Historic documents including Burials for Coldstream and Cornhill
Within the Society archives are various documents which have been produced by others over the years and these are gradually being entered into the website. There is an alphabetical list below which takes you to various topics. Access each one for the detail.
Burial records for Coldstream St Marys Church. Burial, Christinings and Marriges for Cornhill.
In 1719 Parliament passed an Act requiring any presentee to declare his willingness to take up a Patron's offer. This was to prevent a Patron presenting a candidate he knew would not, or could not, take up a post, so he could meanwhile make use of the stipend, etc. Many optimistically thought this was the end of Patronage, as no right-thinking Presbyterian would declare willingness to accept a Patron's offer, but after an uncertain few years, Patronage continued as the norm. This is how this affected Coldstream and the Society has discovered an old account of the troubled times.
This tree was sent in by Malcolm Clyde the first Rutherford was buried in coldstream that was John Rutherford.
Cornhill Castle This monument is scheduled under the Ancient Monuments and Archaeological Areas Act 1979 as amended as it appears to the Secretary of State to be of national importance. This entry is a copy, the original is held by the Department for Culture, Media and Sport.
Andrew Lyon who performed Marriages
Description of the Lees estate for sale
The Burial records from St Marys & all souls Church from 1889 to 2009. In total 417 records of full name, address, age, and the Vicar who took the service.
Smeeton's Bridge built in 1762-65
J Rutherford Hirsel Law
List of Burial Records for Harvey many people from Northumberland and the Boders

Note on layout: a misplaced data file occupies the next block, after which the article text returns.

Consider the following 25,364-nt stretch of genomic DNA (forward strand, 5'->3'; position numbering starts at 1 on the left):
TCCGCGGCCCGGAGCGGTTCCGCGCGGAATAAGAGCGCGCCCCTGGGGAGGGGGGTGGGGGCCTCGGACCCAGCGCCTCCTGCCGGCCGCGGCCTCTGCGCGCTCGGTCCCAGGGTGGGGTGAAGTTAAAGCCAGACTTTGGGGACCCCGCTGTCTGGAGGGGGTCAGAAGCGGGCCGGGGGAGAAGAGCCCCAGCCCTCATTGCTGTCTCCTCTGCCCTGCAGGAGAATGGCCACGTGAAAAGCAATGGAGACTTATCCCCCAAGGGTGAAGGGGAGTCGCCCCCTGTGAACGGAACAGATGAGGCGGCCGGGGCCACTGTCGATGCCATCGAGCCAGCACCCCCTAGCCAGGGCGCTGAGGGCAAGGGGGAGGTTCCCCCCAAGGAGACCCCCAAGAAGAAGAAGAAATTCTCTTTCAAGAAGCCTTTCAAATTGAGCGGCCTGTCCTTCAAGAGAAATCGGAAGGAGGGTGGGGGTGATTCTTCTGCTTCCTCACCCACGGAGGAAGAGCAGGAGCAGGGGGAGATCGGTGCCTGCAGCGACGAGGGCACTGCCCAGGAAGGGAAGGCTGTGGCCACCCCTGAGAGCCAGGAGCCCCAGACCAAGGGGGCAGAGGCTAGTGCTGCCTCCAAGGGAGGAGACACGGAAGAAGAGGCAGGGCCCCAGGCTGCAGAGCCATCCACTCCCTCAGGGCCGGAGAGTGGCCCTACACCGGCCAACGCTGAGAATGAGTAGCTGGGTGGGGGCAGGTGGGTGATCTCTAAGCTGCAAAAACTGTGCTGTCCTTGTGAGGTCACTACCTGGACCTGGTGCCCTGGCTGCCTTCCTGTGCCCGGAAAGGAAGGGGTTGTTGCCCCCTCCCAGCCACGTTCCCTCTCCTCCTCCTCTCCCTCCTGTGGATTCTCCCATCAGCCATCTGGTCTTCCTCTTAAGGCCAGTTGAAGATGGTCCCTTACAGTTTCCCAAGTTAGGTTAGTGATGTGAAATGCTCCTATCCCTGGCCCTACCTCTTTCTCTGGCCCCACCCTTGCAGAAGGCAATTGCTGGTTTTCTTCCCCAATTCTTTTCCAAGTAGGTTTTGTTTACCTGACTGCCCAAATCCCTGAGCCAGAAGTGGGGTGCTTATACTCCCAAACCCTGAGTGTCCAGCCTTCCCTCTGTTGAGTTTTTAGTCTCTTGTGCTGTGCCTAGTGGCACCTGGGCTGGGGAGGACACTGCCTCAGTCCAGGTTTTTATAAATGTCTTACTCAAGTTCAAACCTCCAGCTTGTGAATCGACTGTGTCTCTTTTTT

An account written between 1868-1875 of the original settlement of Harvey transcribed from a manuscript written by John Thompson, a schoolteacher and one of the original 1837 Cornelius party emigrants.
Hogg and Wood
Forsyth and the Jus-Rol story
Marjoribanks a short history
This is a document relating to the voyage of settlers who left our shores for a better life in New brunswick Canada.
Thomas Johnstone Cornhill Drowned
The first paper is a list of Emigrants. The second is a wonderful tale of the Craig family. The third is on the Cockburn Famliy List of Persons who Ballott[ed] for Land in the Harvey Settlement A short history of Harvey Station From where did the emigrants come
Salmon and Trout fishings on Tillouth This is from the sale document in the 1950's
These inscriptions have been taken from the Church records.
Were hand guns used as early as the Battle of Barnet in 1471? This a current question for historians.
This is the story of a cave in the Braeheads of the river Tweed.
One of the oldest Chemist shops in the Borders. Still with some of the original fittings inside.
The short history of Little Swinton
Life in Coldstream and District must have been interesting and here are the topics covered. The detail can be found in the attachment. Burgh of Barony – Earl of Haddington – People and Places in the Parish 1627 – The Old Mills – Witches in Coldstream – Saffron Quarter – Covenanters and Royalists – Coldstream Guards – The Plague – Tumult at Coldstream Fair – Schools – Dissension/Oath of Abjuration 1685 – Glorious Revolution – Hanoverians and Jacobites – Window Tax – Floods – Coldstream Bridge and Demise of the Ferries – Conditions in the Burgh in the late 1700s - Famous People - Post-Haste; Tolls and Turnpikes – ‘Curious Effect at Coldstream’ – Burgher Meeting House – Cemeteries – Pringle Hall – Folklore and Verse of the Period, including gypsies – References.
There is considerable detail to this project, run by the Flodden 1513 club, and this is best described in the attached meeting minute of 4 March 2013 involving 9 Border towns.
This is a document published in 1850.
Paula Murray, a news reporter for the above newspaper, telephoned the secretary of the Flodden 1513 Club in week commencing 4th February to obtain thoughts on the possible proposal to locate and DNA-test the body of King James IV who was killed at the Battle of Flodden on 9th September 1513.
In the the last century, Coldstream’s churches have changed dramatically. They were the dominant buildings in Coldstream for a long period and in 1862 there were five churches, whereas today we have two.